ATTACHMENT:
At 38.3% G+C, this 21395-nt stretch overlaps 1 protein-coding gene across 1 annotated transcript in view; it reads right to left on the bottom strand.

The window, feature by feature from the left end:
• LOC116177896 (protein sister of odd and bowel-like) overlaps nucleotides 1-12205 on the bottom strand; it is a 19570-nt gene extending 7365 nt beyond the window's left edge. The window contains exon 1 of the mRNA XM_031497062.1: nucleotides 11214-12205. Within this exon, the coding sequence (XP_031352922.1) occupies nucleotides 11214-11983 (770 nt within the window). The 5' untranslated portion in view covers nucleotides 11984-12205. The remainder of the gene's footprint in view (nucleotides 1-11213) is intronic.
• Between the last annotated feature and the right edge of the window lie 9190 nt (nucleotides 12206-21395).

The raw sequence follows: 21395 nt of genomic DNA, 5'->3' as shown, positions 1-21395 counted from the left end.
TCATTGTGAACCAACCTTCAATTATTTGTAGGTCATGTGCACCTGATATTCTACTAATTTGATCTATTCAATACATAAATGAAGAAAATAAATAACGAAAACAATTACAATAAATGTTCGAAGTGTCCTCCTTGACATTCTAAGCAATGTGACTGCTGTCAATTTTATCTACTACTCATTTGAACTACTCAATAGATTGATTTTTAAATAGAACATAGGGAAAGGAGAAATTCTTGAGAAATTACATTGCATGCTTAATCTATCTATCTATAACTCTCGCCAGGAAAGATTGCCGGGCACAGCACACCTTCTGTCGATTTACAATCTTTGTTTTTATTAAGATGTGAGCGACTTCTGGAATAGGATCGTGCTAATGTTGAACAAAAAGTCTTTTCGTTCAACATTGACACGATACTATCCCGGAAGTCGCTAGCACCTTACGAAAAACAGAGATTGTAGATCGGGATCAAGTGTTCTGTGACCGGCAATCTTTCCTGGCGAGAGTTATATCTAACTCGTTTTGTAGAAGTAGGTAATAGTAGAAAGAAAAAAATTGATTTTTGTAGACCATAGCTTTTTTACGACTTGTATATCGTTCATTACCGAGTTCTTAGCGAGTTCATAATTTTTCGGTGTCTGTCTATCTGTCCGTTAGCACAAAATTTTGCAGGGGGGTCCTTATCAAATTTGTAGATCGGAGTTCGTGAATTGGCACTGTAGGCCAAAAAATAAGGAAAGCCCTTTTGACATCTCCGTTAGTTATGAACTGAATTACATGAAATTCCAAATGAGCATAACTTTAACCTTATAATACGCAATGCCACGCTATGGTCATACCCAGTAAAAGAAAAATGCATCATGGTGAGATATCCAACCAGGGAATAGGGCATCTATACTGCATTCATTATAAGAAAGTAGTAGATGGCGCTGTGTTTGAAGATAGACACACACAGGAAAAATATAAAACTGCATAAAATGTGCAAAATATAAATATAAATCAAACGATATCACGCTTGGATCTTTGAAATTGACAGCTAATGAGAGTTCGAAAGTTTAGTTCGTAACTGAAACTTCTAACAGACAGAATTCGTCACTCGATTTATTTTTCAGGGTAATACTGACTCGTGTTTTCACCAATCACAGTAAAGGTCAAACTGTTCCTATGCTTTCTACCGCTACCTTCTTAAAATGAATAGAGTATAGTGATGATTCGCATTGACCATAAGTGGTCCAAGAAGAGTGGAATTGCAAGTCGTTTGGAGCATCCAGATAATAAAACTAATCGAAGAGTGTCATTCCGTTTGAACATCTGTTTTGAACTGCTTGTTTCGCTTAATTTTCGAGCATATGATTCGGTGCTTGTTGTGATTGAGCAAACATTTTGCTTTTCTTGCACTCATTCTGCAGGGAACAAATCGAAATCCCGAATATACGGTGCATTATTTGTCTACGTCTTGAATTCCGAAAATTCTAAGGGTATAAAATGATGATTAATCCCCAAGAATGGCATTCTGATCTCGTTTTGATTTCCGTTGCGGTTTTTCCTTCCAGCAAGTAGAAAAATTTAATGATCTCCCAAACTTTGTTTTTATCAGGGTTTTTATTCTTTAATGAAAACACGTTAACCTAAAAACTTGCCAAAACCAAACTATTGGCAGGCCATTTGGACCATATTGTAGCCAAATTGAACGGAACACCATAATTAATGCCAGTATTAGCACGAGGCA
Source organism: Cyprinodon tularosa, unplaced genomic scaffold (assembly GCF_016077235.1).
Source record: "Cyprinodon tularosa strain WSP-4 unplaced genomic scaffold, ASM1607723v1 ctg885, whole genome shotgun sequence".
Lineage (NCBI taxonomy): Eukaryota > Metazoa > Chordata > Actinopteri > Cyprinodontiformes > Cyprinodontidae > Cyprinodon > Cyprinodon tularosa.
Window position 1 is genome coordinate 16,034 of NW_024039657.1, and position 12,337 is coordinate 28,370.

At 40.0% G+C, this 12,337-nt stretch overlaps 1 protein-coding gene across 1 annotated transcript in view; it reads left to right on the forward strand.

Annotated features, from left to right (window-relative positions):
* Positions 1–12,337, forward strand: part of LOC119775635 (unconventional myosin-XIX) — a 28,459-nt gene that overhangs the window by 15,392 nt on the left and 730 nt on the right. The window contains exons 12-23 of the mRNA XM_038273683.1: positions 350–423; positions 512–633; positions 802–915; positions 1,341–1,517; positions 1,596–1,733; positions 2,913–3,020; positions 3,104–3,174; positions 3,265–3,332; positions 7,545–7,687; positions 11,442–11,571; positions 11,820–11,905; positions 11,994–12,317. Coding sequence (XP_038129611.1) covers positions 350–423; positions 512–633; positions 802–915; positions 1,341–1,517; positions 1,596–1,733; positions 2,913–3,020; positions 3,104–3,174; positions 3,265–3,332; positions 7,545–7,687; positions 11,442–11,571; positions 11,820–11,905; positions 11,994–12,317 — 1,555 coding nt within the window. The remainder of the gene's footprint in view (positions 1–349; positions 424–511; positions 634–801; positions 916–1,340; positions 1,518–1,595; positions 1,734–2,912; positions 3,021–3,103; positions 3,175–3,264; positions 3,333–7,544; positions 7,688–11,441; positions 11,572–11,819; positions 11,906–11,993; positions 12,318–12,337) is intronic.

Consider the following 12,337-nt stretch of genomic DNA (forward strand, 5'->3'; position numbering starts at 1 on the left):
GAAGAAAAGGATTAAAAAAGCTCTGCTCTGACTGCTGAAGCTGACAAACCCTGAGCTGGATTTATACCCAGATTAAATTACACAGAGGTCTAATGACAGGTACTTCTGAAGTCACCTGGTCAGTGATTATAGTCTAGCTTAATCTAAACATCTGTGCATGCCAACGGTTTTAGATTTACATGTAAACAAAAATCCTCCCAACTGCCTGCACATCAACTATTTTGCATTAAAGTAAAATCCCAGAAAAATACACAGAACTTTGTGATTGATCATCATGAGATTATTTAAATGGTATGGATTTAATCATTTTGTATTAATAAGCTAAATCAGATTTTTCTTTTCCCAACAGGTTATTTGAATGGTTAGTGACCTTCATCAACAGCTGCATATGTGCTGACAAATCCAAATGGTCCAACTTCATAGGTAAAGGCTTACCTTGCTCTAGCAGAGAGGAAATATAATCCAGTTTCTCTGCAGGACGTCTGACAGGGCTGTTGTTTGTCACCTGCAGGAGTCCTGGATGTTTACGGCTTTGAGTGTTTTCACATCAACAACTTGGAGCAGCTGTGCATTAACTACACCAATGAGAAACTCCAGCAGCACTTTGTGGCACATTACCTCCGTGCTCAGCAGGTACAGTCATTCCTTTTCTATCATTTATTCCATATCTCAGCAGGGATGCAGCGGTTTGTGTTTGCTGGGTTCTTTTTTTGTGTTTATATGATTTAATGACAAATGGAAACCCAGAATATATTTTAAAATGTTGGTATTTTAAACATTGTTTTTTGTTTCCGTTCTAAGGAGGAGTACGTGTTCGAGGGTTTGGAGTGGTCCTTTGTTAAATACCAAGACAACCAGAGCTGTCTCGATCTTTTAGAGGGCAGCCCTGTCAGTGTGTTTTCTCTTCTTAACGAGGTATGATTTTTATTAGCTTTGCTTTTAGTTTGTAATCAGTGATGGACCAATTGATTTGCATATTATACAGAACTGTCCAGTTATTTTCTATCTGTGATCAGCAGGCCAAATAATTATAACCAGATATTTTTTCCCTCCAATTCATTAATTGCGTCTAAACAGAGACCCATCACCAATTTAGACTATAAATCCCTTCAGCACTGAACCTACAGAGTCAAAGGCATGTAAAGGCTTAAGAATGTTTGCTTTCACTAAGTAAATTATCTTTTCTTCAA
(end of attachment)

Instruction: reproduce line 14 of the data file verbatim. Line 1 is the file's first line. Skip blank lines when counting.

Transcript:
Consider the following 12,337-nt stretch of genomic DNA (forward strand, 5'->3'; position numbering starts at 1 on the left):